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Accuracy • Independence • Integrity

October 19, 2017   |   Ithaca, NY

ColumnsInto Identity

Protecting students of color from harmful speech

Protesters tried shutting down a talk by Heather Mac Donald at Claremont McKenna College in Claremont, California. In response to these protests, David Oxtoby, president of neighboring Pomona College, released a statement supporting the right of controversial figures like Mac Donald to speak on campus. His statement then triggered an open letter by a group of mostly minority students from the Claremont schools. They ask Oxtoby to take punitive action against a conservative student-run publication, The Claremont Independent.

This open letter is alarming and embarrassing in many ways. However, I’m most disturbed by the students’ suggestion that marginalized identities need vigilant protection from conservative speakers like Mac Donald, whom they falsely brand as “white supremacist,” “racist,” and “fascist,” among other epithets.

Students and even professors at Wellesley College in Massachusetts also mounted clumsy and anti-intellectual defenses of censorship under a similar pretense: Offensive speech inflicts “injury” and “harm” against students, particularly those of marginalized backgrounds, and should, therefore, be restricted and punished.

The perception that minority students are so incompetent at formulating rebuttals against speech that is offensive or intolerant — read: conservative — that they need to be “protected” from it is beyond backward. It is the ultimate form of patronization. I’m gay, black and an immigrant, and believe me, I am more than capable of speaking up in defense of my values — especially in the face of those who despise my existence.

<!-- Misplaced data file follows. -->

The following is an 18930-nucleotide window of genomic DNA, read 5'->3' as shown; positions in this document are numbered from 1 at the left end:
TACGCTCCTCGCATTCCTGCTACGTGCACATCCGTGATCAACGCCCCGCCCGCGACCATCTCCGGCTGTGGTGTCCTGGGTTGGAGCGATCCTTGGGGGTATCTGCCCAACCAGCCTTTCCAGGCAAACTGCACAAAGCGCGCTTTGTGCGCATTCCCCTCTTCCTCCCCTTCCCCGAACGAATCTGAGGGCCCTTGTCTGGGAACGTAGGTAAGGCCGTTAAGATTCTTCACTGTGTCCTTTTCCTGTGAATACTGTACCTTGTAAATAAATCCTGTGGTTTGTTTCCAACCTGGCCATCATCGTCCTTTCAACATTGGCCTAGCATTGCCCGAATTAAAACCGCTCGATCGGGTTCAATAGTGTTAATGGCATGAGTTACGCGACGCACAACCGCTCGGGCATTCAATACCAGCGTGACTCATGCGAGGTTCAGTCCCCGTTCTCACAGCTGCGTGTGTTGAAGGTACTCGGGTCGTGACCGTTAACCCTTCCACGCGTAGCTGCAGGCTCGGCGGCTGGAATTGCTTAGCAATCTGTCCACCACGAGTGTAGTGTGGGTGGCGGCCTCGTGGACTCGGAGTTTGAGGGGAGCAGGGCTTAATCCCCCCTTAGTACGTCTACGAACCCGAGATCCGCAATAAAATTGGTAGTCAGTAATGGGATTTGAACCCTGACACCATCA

College students attempting to repress and punish speech that is offensive to minorities may seem like a recent phenomenon. But this type of wanton censoring, in fact, dates back to the 1980s and ’90s, when speech codes — university policies restricting expression protected by the First Amendment — proliferated across colleges and universities. Most of these speech codes were adopted to safeguard historically disadvantaged students against racial intolerance and prejudice. Due to their unconstitutionality, speech codes did not survive legal challenges and, in some cases, harmed their intended beneficiaries. According to the American Civil Liberties Union, 20 black students were charged by whites with “offensive speech.”

Diversity, inclusion and free speech have become prominent issues on campuses across the nation. Of course there needs to be productive dialogue among people of all ideological persuasions. However, censorship in the name of sensitivity merely betrays the academic mission of higher education.